Following allegations of sexual harassment, Activision Blizzard has hired two new executives

At a time when the corporation is dealing with serious claims, dismissals, and complaints, the company is making changes in its senior management. There will be further adjustments.

Following allegations of sexual harassment, Activision Blizzard has hired two new executives

The employment of two new directors from Disney and Delta has been confirmed by Activision Blizzard. Bobby Kotick, the company's CEO, will work alongside Julie Hodges, formerly of the Walt Disney Company, and Sandeep Dube, formerly of Delta Airlines, as Chief People Officer and Chief Commercial Officer, respectively.


The announcement comes at a time when the company has been embroiled in a scandal involving allegations of labor exploitation and sexual harassment, which is about to be sentenced in court by the state of California. In crucial areas like Human Resources and Commercial, these positions help to reinforce the company's image.


At Activision Blizzard, what's going on?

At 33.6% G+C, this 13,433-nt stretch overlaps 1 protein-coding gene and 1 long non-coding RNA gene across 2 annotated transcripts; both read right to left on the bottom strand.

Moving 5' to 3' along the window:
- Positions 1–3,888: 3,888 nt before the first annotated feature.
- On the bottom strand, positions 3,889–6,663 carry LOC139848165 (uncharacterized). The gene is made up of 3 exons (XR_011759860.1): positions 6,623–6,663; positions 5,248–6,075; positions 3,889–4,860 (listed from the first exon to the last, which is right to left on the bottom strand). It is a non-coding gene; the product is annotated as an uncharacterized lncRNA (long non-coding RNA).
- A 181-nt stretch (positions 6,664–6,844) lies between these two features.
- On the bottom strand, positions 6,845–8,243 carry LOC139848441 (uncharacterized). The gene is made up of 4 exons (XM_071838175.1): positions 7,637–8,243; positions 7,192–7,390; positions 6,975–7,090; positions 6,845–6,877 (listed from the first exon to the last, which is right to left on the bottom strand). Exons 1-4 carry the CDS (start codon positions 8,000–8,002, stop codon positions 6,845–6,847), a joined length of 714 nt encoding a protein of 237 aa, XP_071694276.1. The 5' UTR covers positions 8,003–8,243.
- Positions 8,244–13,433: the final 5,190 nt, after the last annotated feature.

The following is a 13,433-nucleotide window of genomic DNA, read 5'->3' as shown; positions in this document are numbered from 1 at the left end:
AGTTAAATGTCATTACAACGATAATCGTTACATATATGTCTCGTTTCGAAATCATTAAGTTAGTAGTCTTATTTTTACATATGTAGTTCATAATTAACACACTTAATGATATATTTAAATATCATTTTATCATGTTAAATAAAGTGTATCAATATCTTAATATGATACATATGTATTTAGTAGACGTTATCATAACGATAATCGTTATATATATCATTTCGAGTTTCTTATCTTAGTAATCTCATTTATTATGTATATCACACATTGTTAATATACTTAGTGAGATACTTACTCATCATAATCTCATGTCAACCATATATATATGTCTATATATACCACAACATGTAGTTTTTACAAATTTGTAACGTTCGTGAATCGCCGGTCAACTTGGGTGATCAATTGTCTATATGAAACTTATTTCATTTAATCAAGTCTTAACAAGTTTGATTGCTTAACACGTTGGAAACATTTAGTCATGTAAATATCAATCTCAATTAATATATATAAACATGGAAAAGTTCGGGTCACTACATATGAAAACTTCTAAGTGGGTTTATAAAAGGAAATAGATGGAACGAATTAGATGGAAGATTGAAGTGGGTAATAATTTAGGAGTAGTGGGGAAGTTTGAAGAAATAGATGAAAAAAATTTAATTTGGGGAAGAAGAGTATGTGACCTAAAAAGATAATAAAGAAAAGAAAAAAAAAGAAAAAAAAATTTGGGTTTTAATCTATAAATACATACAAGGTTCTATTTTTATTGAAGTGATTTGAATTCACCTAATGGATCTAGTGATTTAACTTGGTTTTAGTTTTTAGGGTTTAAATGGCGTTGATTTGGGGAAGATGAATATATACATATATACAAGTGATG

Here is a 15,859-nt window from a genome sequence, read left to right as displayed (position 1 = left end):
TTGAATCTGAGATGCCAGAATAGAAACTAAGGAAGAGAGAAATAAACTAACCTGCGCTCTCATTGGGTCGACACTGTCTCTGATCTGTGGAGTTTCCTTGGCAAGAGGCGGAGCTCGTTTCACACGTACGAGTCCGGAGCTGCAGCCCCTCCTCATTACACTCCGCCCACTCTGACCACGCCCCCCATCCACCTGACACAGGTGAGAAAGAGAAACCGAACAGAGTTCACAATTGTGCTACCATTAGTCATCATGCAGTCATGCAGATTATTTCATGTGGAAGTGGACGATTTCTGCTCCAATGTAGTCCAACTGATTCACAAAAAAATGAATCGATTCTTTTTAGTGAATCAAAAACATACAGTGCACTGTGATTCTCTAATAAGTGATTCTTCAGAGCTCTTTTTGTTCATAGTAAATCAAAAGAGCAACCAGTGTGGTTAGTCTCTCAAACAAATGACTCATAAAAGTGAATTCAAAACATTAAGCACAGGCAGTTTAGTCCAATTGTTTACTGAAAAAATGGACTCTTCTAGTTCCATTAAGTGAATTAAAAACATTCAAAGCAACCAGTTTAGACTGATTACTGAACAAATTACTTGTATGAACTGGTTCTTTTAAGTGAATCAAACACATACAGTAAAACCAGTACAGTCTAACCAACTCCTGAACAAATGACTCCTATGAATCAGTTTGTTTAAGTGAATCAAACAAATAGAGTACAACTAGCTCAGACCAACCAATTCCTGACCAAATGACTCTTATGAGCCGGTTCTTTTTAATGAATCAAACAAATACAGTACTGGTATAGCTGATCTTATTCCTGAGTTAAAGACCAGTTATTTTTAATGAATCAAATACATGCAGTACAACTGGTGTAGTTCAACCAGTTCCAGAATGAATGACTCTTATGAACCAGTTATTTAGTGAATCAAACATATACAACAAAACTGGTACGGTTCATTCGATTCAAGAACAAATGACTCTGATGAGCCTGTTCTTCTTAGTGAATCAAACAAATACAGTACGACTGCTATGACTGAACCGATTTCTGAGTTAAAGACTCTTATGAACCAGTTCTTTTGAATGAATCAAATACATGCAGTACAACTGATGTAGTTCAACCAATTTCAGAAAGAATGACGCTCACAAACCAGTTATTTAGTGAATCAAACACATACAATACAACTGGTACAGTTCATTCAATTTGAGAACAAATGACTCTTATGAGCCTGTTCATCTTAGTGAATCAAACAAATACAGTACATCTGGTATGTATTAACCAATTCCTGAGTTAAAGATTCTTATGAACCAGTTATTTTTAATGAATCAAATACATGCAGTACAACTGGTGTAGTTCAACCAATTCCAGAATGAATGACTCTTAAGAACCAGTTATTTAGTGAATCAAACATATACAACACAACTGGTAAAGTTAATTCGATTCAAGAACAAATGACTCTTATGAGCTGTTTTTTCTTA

It all began in July of last year. The California Department of Fair Employment filed a complaint to "remedy, prevent, and deter civil rights abuses" at Activision Blizzard, according to the lawsuit. The corporation originally disputed everything, but as faults were discovered one by one, the mistrust of both investors and staff became unavoidable.

Following allegations of sexual harassment, Activision Blizzard has hired two new executives

More than 2,000 employees evaluated the actions taken as insufficient, as did Activision Blizzard's first weak response. Then came the departure of J. Allen Brack, Blizzard's president and a vocal critic of the situation. Soon after, the corporation's CEO, Bobby Kotick, stated that people will be held " responsible " for what occurred. Luis Barriga and Jesse McCree, Diablo IV's director and lead designer, as well as World of Warcraft designer Jonathan LeCraft, were among the first to be laid go.


On August 25, Activision was charged with concealing and destroying important evidence in this case. The gaming community's reaction has been negative, with nearly half of monthly active users gone in four years.


The most recent information we have regarding this matter comes from Thursday, when the North American corporation added another complaint to the list, this time from The Campaign to Organize Digital Employees (CODE-CWA), a labor rights organization. They say that intimidation and coercion were used to uncover suspected infringement of rights.


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